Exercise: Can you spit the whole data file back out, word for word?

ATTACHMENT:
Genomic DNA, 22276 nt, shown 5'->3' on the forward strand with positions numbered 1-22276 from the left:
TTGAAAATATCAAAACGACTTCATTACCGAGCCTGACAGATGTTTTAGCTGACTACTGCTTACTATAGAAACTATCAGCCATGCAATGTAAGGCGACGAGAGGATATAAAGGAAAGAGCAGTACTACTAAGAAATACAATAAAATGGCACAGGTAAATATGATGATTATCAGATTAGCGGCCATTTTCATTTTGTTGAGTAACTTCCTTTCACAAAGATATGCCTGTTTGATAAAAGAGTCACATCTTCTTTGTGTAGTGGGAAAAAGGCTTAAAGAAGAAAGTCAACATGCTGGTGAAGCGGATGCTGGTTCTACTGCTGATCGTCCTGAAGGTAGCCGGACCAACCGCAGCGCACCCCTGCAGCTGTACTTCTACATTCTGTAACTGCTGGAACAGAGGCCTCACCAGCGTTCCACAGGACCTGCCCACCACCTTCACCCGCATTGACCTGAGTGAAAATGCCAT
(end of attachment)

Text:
Genomic DNA, 22276 nt, shown 5'->3' on the forward strand with positions numbered 1-22276 from the left:
TTGAAAATATCAAAACGACTTCATTACCGAGCCTGACAGATGTTTTAGCTGACTACTGCTTACTATAGAAACTATCAGCCATGCAATGTAAGGCGACGAGAGGATATAAAGGAAAGAGCAGTACTACTAAGAAATACAATAAAATGGCACAGGTAAATATGATGATTATCAGATTAGCGGCCATTTTCATTTTGTTGAGTAACTTCCTTTCACAAAGATATGCCTGTTTGATAAAAGAGTCACATCTTCTTTGTGTAGTGGGAAAAAGGCTTAAAGAAGAAAGTCAACATGCTGGTGAAGCGGATGCTGGTTCTACTGCTGATCGTCCTGAAGGTAGCCGGACCAACCGCAGCGCACCCCTGCAGCTGTACTTCTACATTCTGTAACTGCTGGAACAGAGGCCTCACCAGCGTTCCACAGGACCTGCCCACCACCTTCACCCGCATTGACCTGAGTGAAAATGCCAT